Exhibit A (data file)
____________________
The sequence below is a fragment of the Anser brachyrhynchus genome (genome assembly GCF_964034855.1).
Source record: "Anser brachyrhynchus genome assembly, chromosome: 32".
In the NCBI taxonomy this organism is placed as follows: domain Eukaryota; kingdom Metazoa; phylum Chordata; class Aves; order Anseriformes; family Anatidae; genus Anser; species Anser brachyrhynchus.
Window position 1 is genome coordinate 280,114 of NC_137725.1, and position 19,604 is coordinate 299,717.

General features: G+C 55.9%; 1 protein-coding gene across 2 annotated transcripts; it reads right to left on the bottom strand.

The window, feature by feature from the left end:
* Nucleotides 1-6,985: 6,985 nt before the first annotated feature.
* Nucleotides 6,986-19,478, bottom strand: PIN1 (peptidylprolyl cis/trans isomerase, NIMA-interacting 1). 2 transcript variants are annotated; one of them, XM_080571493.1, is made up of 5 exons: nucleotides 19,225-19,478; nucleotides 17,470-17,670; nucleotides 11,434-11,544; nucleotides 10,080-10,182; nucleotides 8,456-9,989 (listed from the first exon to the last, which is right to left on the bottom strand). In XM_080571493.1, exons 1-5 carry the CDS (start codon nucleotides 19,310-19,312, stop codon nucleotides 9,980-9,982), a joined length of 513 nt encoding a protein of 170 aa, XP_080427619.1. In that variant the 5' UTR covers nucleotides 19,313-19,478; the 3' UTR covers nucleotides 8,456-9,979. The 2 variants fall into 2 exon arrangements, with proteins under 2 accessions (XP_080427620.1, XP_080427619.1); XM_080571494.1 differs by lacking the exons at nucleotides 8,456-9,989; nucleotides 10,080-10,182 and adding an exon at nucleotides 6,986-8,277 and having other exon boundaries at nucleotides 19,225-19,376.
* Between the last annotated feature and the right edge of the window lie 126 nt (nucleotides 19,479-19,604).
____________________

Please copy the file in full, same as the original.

The sequence below is a fragment of the Anser brachyrhynchus genome (genome assembly GCF_964034855.1).
Source record: "Anser brachyrhynchus genome assembly, chromosome: 32".
In the NCBI taxonomy this organism is placed as follows: domain Eukaryota; kingdom Metazoa; phylum Chordata; class Aves; order Anseriformes; family Anatidae; genus Anser; species Anser brachyrhynchus.
Window position 1 is genome coordinate 280,114 of NC_137725.1, and position 19,604 is coordinate 299,717.

General features: G+C 55.9%; 1 protein-coding gene across 2 annotated transcripts; it reads right to left on the bottom strand.

The window, feature by feature from the left end:
* Nucleotides 1-6,985: 6,985 nt before the first annotated feature.
* Nucleotides 6,986-19,478, bottom strand: PIN1 (peptidylprolyl cis/trans isomerase, NIMA-interacting 1). 2 transcript variants are annotated; one of them, XM_080571493.1, is made up of 5 exons: nucleotides 19,225-19,478; nucleotides 17,470-17,670; nucleotides 11,434-11,544; nucleotides 10,080-10,182; nucleotides 8,456-9,989 (listed from the first exon to the last, which is right to left on the bottom strand). In XM_080571493.1, exons 1-5 carry the CDS (start codon nucleotides 19,310-19,312, stop codon nucleotides 9,980-9,982), a joined length of 513 nt encoding a protein of 170 aa, XP_080427619.1. In that variant the 5' UTR covers nucleotides 19,313-19,478; the 3' UTR covers nucleotides 8,456-9,979. The 2 variants fall into 2 exon arrangements, with proteins under 2 accessions (XP_080427620.1, XP_080427619.1); XM_080571494.1 differs by lacking the exons at nucleotides 8,456-9,989; nucleotides 10,080-10,182 and adding an exon at nucleotides 6,986-8,277 and having other exon boundaries at nucleotides 19,225-19,376.
* Between the last annotated feature and the right edge of the window lie 126 nt (nucleotides 19,479-19,604).